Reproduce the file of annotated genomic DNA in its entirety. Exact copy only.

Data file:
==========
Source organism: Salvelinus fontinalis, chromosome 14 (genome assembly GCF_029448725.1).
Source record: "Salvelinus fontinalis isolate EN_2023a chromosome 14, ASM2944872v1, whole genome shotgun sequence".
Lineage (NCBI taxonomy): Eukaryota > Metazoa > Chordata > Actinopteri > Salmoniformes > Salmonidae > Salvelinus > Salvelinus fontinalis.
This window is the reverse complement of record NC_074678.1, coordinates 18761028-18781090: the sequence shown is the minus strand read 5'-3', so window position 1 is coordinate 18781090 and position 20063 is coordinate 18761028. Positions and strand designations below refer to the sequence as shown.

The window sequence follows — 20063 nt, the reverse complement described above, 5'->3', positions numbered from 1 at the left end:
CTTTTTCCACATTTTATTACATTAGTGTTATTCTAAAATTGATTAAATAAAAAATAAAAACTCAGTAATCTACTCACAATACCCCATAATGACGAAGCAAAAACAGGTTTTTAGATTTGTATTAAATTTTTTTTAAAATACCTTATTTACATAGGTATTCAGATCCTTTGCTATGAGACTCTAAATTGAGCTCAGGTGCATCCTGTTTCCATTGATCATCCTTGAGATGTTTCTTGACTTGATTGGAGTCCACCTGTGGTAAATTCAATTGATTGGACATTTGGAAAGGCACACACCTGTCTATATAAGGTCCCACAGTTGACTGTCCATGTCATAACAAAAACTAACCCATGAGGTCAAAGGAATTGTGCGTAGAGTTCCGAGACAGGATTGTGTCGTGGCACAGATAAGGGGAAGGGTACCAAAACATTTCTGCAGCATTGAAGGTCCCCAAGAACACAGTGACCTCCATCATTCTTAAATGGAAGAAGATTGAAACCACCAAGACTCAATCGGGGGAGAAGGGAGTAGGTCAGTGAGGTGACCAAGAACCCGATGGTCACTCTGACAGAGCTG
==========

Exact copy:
Source organism: Salvelinus fontinalis, chromosome 14 (genome assembly GCF_029448725.1).
Source record: "Salvelinus fontinalis isolate EN_2023a chromosome 14, ASM2944872v1, whole genome shotgun sequence".
Lineage (NCBI taxonomy): Eukaryota > Metazoa > Chordata > Actinopteri > Salmoniformes > Salmonidae > Salvelinus > Salvelinus fontinalis.
This window is the reverse complement of record NC_074678.1, coordinates 18761028-18781090: the sequence shown is the minus strand read 5'-3', so window position 1 is coordinate 18781090 and position 20063 is coordinate 18761028. Positions and strand designations below refer to the sequence as shown.

The window sequence follows — 20063 nt, the reverse complement described above, 5'->3', positions numbered from 1 at the left end:
CTTTTTCCACATTTTATTACATTAGTGTTATTCTAAAATTGATTAAATAAAAAATAAAAACTCAGTAATCTACTCACAATACCCCATAATGACGAAGCAAAAACAGGTTTTTAGATTTGTATTAAATTTTTTTTAAAATACCTTATTTACATAGGTATTCAGATCCTTTGCTATGAGACTCTAAATTGAGCTCAGGTGCATCCTGTTTCCATTGATCATCCTTGAGATGTTTCTTGACTTGATTGGAGTCCACCTGTGGTAAATTCAATTGATTGGACATTTGGAAAGGCACACACCTGTCTATATAAGGTCCCACAGTTGACTGTCCATGTCATAACAAAAACTAACCCATGAGGTCAAAGGAATTGTGCGTAGAGTTCCGAGACAGGATTGTGTCGTGGCACAGATAAGGGGAAGGGTACCAAAACATTTCTGCAGCATTGAAGGTCCCCAAGAACACAGTGACCTCCATCATTCTTAAATGGAAGAAGATTGAAACCACCAAGACTCAATCGGGGGAGAAGGGAGTAGGTCAGTGAGGTGACCAAGAACCCGATGGTCACTCTGACAGAGCTG